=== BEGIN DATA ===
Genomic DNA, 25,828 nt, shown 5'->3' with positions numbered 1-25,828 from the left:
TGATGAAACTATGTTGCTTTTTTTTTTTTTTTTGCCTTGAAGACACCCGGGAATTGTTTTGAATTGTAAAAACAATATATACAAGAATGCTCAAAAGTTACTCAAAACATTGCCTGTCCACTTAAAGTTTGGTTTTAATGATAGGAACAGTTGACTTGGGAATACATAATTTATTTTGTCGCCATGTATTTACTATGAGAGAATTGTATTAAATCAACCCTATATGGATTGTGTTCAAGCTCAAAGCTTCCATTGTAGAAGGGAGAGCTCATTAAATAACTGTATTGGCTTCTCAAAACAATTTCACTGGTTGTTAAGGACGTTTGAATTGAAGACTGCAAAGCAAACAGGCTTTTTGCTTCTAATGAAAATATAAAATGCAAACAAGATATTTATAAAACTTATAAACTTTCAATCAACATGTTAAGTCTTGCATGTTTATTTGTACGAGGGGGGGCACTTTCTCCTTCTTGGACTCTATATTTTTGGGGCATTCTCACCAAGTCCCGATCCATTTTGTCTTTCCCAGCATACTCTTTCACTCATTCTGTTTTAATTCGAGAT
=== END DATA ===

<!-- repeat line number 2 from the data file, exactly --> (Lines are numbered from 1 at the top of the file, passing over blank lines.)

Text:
TGATGAAACTATGTTGCTTTTTTTTTTTTTTTTGCCTTGAAGACACCCGGGAATTGTTTTGAATTGTAAAAACAATATATACAAGAATGCTCAAAAGTTACTCAAAACATTGCCTGTCCACTTAAAGTTTGGTTTTAATGATAGGAACAGTTGACTTGGGAATACATAATTTATTTTGTCGCCATGTATTTACTATGAGAGAATTGTATTAAATCAACCCTATATGGATTGTGTTCAAGCTCAAAGCTTCCATTGTAGAAGGGAGAGCTCATTAAATAACTGTATTGGCTTCTCAAAACAATTTCACTGGTTGTTAAGGACGTTTGAATTGAAGACTGCAAAGCAAACAGGCTTTTTGCTTCTAATGAAAATATAAAATGCAAACAAGATATTTATAAAACTTATAAACTTTCAATCAACATGTTAAGTCTTGCATGTTTATTTGTACGAGGGGGGGCACTTTCTCCTTCTTGGACTCTATATTTTTGGGGCATTCTCACCAAGTCCCGATCCATTTTGTCTTTCCCAGCATACTCTTTCACTCATTCTGTTTTAATTCGAGAT